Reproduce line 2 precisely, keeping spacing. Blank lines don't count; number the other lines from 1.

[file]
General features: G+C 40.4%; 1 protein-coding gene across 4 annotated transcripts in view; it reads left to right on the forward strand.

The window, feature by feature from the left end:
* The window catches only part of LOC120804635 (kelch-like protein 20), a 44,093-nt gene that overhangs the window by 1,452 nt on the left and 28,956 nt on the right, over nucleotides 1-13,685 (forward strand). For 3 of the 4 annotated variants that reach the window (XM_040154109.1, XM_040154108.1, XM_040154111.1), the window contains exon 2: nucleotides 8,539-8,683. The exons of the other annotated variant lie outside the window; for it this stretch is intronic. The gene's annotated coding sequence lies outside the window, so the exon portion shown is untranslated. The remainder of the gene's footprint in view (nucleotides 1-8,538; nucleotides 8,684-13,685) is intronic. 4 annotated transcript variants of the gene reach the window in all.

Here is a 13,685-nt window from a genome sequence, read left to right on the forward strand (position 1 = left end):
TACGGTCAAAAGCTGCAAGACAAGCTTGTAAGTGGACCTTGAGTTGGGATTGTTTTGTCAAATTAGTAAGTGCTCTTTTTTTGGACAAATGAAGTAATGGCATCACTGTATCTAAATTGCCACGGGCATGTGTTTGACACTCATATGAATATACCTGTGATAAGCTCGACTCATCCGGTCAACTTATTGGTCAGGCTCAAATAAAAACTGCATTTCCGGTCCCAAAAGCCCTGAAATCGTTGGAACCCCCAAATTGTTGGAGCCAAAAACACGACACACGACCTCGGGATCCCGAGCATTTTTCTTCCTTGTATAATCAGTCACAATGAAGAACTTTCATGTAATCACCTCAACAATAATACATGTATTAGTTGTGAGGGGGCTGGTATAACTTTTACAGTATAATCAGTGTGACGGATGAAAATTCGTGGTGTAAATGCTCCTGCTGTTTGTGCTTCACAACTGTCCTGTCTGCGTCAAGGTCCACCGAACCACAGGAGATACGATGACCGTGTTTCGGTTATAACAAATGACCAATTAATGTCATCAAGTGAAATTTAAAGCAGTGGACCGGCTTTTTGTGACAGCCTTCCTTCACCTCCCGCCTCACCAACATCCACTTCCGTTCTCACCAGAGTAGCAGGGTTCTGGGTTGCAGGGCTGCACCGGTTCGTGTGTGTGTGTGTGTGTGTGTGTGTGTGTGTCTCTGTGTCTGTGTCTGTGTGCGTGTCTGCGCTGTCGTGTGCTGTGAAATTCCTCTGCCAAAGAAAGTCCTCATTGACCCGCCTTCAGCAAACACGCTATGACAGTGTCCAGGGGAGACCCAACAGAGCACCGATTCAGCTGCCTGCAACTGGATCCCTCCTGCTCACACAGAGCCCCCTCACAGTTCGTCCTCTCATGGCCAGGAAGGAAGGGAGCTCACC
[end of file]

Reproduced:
The window, feature by feature from the left end: